Genetically, you are going to be more closely related to a random white boy of your own nationality than your own mixed-race child.  So yes.

    • Replies: @Not Only Wrathful
  57. dfordoom says: • Website
    @iffen

    which explains why Churchill did so much harm.

    Would that include holding the Empire together until the Allies could get going?

    It would definitely include making the loss of the entire Empire inevitable. And it would include transforming a Great Power into a grovelling US puppet state. It would also include encouraging the Cold War. And giving Australians and Canadians reasons to despise the British and enter the US political orbit (with catastrophic results for Australia).

    Not to mention war crimes such as Dresden.

    Churchill was right about Hitler, I’ll concede that. As for his conduct of the war, the list of his strategic triumphs is impressive. There was Norway (yes I know he wasn’t prime minister at the time but as First Lord of the Admiralty he played the key role in this disaster. There was Crete, and the campaign in Greece. There was Singapore. There was Dieppe. The invasion of Italy was another Churchillian blunder.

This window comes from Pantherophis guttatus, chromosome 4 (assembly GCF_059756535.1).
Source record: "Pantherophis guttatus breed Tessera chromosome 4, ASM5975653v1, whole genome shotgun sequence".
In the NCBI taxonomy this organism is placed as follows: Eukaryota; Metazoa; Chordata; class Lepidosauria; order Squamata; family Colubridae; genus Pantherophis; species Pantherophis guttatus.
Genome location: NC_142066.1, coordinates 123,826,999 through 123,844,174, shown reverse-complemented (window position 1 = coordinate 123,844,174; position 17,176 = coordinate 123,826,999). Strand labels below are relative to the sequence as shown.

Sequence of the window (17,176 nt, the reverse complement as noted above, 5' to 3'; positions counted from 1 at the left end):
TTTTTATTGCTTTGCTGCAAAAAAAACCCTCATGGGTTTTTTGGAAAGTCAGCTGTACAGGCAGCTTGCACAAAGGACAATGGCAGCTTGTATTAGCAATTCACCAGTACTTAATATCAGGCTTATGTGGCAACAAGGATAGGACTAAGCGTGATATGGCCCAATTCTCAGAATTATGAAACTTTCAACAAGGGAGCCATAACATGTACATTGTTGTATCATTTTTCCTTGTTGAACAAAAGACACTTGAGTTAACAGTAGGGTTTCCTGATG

He turned political treachery into a fine art.

    If someone wants to topple statues of Winston Churchill I’ll happily lend them a hand.

    Chamberlain deserves more admiration than Churchill. Let’s not forget that it was Neville Chamberlain who stood up to Hitler in September 1939.

    Americans love Churchill because he consistently grovelled to them.

    • Replies: @V. K. Ovelund
    , @iffen
  58. @El Dato

    If you can pull a fat percentage of domestic energy use directly from the sun – why not? It’s called “de-centralization”. I want it.

    There are a number of problems with this, including conceptual errors.

    The first is cost-shifting.  Whether you use “net metering” on an individual basis, or RECs (renewable energy certificates) on a commercial basis, the costs of the grid are shifted from “renewable” generators to everyone else.  The cost of new transmission lines for far-flung wind farms are not charged to the wind farms, they’re rolled into service fees.  Ditto the cost of RECs that utilities are required to puchase to meet “renewable portfolio standards”.  Net metering shifts the cost of maintaining the grid to other customers.  And all “renewables” shift the burden of reliability onto other generators, without paying them for it.